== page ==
A legendary figure in the field of debate coaching, Ken Strange not only inspired many students with his hard work and strategic thinking, but also shaped college debate coaching.
Last month, five Dartmouth students and one recent graduate were informed that they had been selected as 2019 Fulbright scholars. The scholars will receive grants to teach, research or study in their respective commissions in international programs.
It was 6 p.m. on the first Friday of fall term my senior year. It was a gorgeous end-of-summer day, and campus was buzzing with the excitement of everyone’s return and the start of a new year. Most of my friends were already drunk. I was lying on the floor of the Life Sciences Center laboratories having a panic attack.
By a margin of just 34 votes out of over 1,700 cast, Dartmouth’s student body elected Luke Cuomo ’20 to become the College’s next Student Assembly president, according to a press release from the Elections Planning and Advisory Committee. The Student Assembly vice president will be Ariela Kovary ’20, who ran on a ticket with Cuomo.
How many times have you had to tell someone a fun fact about yourself? It seems like we are constantly meeting new people, having new experiences or playing one icebreaker game or the other. Having strong support systems on campus helps us ease into the process that is “icebreaking,” and we can form these systems even before freshman year.
Everyone knows that Dartmouth did not admit women until the 1970s. While this fact is well-publicized, its far-reaching implications regarding the treatment of women on campus are less frequently discussed within the student body.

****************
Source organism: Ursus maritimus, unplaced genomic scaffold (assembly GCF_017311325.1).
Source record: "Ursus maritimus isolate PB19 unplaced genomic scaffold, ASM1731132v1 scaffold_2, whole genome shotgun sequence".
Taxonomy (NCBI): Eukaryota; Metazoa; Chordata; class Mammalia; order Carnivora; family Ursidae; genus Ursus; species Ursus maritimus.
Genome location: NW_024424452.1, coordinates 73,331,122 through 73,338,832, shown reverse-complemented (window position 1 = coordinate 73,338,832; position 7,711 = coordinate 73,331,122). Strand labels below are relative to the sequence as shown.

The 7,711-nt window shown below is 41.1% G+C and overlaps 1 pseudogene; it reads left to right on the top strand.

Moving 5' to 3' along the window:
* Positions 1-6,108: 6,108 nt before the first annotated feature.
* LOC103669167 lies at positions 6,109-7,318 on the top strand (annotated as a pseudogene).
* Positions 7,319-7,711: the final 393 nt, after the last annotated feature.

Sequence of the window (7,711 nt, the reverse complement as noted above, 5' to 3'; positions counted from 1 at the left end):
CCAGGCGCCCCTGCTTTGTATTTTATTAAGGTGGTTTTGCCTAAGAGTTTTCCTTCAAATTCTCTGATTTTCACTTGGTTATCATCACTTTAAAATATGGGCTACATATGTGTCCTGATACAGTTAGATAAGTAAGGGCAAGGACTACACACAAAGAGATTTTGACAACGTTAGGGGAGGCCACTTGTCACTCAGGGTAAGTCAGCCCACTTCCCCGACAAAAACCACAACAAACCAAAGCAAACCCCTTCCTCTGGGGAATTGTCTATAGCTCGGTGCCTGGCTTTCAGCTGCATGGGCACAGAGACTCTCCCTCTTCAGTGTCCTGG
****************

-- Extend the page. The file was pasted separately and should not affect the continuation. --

Tell us about your worst fall/slip on ice at Dartmouth.
Dartmouth’s Office of General Counsel recently released a draft of a new Unified Sexual Misconduct Policy and Procedures in order to get feedback about the proposed policies. However, members of the student body have expressed concerns that students have not adequately been able to offer feedback on the draft, which was written as part of the College’s new Campus Climate and Culture Initiative. This criticism comes after College President Phil Hanlon delivered a keynote speech at a summit on sexual assault and sexual harassment in higher education at the United States Naval Academy in Annapolis, MD earlier this month.
The director of philanthropy for Beyoncé’s entertainment company, a neurosurgery professor at Stanford University, the founder of College Pulse and 11 others spoke at the TEDxDartmouth conference in Spaulding Auditorium this past Saturday.
Last night, the Student Assembly presidential and vice presidential debate was attended by over 50 students in Dartmouth Hall. The debate included three presidential candidates: Luke Cuomo ’20, Tim Holman ’20 and Sydney Johnson ’20, and vice-presidential candidate Ariela Kovary ’20, who is running on the same ticket as Cuomo. The possibility of a student delegate on the Board of Trustees, sexual misconduct policy, inclusivity on campus and rules surrounding Greek spaces were central issues.
In his essay “What is Digital Cinema?” media theorist Lev Manovich notes that cinema ultimately began with animation. Magic lanterns, phenakistoscopes, zootropes. They all relied, in a sense, on a form of hand-drawn animation. Whereas many of his fellow theorists posit that cinema is the “art of the index,” defined by its ability to record reality, Manovich contends that its very origins position cinema as “the art of motion.” Thus, for Manovich, the dominance of computer-generated imagery animation in “live-action” films in recent years is not some existential threat to the very essence of film but rather the medium returning to its roots.